The first thing I did was use the wireless network app to configure the Eee to my home network. In fact the Eee found the home network (and another couple nearby) without prompting, and I just had to change the default WEP security setting to WPA, enter my key and off I went. The signal reception has been strong all around the house, showing at 100% most of the time.

The task bar shows wireless network connectivity, battery status, volume, time, the shutdown option, a link to EEE PC tips and an "SOS" icon which as far as I can work out opens the Xandros equivalent of a Windows Task Manager.

What I'll do now, or possible in a couple of installments is walk you through each of the tabs.

The first icon on the Internet tab is "Webmail", and clicking this takes you to shortcuts for Hotmail, Yahoo and AOL. As I don't use any of these, I don't need to go here.

Next up is the "Web" icon, and this opens the default Firefox browser. On my device it's running a 2.x version. Firefox is my preferred browser on my desktops, so I am right at home here. The only thing to be aware of is that due to the screen resolution (and I'm not sure this can easily be changed) on some sites you may have to scroll horizontally, but I have to say I've yet to find that particularly onerous.

Next up is "iGoogle", which unsurprisingly takes you via Firefox to the iGoogle homepage. You could of course bookmark this in Firefox and go via the "Web" icon, but I suppose this takes one action less.

Then comes "Messenger", and here's the first inkling that this isn't a Microsoft box. It's not Microsoft Messenger, but "Pidgin", a Linux messaging client. Cleverly though, it's set up to be able to access your chums through various other systems including AIM, Google Talk, Groupwise, ICQ, IRC, MSN, QQ, Simple, Sametime, XMPP and Yahoo - which is a pretty impressive list and most of which I've never heard of. I used the MSN option, entered my details and was messaging in no time, so that works OK. However, there is one caveat. The Eee ships with a webcam (or at least this model does), but Pidgin cannot be configured to use the webcam. How odd. I've got round this by installing another messaging client that does support webcams, but more of that later, and it does seem strange that a mobile unit shipped with a webcam and a messaging client can't get the two to work together, which would have been a pretty obvious requirement I'd have thought. Not that I use messaging much - my daughter does though!!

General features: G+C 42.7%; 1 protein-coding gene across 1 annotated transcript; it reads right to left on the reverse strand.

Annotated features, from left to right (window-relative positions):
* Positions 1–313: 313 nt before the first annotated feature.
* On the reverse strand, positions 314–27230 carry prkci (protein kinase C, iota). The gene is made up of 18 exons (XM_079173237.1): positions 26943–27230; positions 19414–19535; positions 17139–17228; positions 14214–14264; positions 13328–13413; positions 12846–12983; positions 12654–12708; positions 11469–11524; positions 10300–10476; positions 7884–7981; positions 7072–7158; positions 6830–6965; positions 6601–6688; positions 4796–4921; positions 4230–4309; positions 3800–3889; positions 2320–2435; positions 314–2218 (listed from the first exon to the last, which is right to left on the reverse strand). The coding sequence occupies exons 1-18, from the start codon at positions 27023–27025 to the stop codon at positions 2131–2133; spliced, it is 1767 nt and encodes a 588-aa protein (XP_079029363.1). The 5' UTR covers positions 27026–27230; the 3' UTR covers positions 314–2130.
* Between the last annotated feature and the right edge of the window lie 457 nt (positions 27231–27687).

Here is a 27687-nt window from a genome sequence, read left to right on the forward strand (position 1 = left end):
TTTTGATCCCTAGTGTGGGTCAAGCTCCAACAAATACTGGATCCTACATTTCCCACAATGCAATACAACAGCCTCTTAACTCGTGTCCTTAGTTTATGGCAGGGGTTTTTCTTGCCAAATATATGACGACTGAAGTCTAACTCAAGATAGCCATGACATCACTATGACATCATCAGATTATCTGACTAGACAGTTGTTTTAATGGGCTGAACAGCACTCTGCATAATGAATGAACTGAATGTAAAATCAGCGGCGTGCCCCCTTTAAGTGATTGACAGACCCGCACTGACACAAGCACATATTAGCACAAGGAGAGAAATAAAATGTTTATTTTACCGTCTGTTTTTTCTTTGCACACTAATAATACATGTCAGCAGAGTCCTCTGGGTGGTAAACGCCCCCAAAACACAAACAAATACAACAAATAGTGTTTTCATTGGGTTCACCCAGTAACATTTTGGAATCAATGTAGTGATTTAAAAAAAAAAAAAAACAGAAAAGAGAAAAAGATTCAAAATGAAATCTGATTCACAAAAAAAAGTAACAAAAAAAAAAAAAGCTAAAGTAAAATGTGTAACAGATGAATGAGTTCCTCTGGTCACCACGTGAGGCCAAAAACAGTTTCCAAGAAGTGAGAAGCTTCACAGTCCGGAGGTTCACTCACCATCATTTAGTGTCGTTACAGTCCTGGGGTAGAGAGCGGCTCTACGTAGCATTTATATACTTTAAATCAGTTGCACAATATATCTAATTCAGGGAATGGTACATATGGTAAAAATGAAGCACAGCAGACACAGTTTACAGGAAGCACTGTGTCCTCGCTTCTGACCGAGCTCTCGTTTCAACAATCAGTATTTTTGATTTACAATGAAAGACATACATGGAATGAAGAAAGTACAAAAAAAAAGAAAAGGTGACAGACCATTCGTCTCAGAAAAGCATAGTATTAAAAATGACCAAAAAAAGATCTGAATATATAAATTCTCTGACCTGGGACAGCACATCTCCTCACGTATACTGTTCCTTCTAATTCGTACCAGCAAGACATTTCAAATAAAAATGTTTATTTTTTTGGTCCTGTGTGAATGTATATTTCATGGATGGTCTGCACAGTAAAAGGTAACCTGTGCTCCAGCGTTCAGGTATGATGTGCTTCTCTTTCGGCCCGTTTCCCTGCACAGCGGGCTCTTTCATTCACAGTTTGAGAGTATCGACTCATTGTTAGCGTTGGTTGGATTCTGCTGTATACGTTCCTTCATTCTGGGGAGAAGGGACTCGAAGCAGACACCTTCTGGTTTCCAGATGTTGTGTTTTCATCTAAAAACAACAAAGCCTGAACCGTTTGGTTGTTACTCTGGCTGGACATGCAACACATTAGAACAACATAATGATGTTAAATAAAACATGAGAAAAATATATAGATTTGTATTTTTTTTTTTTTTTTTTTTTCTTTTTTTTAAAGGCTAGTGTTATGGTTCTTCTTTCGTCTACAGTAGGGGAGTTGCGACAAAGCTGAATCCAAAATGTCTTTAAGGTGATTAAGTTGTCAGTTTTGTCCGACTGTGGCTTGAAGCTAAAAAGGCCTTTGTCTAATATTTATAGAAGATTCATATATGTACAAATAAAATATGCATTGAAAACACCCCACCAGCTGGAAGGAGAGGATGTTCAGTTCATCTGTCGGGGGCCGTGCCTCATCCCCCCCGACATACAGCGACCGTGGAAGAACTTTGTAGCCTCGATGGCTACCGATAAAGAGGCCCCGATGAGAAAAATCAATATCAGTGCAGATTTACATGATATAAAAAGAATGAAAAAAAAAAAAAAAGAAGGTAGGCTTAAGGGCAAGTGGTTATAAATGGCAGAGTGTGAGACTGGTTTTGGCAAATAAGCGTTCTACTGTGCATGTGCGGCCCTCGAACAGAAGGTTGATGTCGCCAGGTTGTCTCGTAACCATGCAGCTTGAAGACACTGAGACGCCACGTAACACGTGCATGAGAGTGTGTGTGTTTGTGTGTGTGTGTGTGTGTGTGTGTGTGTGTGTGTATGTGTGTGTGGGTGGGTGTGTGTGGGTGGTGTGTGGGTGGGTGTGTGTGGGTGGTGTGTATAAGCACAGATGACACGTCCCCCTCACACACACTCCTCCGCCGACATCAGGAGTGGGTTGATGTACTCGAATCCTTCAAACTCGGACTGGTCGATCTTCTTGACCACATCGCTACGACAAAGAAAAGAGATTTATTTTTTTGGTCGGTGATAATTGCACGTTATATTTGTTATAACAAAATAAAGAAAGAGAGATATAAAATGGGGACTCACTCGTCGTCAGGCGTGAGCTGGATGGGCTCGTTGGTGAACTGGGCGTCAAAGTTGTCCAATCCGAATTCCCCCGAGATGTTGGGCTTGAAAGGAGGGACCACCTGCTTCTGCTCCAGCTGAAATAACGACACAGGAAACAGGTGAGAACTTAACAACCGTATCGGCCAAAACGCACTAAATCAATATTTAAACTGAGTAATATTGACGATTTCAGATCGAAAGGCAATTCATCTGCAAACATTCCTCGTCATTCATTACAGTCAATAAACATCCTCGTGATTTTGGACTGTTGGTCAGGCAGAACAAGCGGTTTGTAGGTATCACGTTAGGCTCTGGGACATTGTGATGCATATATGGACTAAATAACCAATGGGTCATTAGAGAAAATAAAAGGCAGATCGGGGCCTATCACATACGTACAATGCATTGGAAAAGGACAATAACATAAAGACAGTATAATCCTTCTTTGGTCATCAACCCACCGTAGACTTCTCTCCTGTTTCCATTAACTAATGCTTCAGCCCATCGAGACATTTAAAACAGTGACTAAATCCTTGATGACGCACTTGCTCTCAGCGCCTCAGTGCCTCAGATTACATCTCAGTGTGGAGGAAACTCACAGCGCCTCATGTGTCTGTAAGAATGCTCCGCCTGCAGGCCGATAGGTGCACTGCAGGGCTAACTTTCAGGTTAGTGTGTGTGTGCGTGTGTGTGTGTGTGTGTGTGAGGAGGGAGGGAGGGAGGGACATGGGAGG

Next on the list is a "Skype" icon. Now I've never used Skype to make free telephone callsvia the Internet (hey why do it free when you can pay?), and haven't looked at this app yet. However, various forums suggest this works well.

The "Network" icon allows configuration of networks - as well as wireless, the Eee comes with LAN and modem ports, though I don't believe there's actually a modem in the box - I may be wrong though.

Next up is a link to "Google Docs", again via Firefox. I haven't used GD much, but it works. Simple as.

Then comes "World Clock". It , err, displays a night/day view of the world based on the current time. Useful. If you find that sort of thing useful.

Next is a link to "Wikipedia" - again through Firefox. Getting the theme here - basically apart from the network config, the Internet tab is a set of links...however, they are a useful set of links.

Following on from Wikipedia is an icon for "Internet Radio". Now I have to admit I haven't tried this yet, but I will, just not sure it's my type of thing.

And that' pretty much is that for the Intenet tab. As the Eee is supposed to be ..... easy.

Next time up, I'll move on the "Work" tab.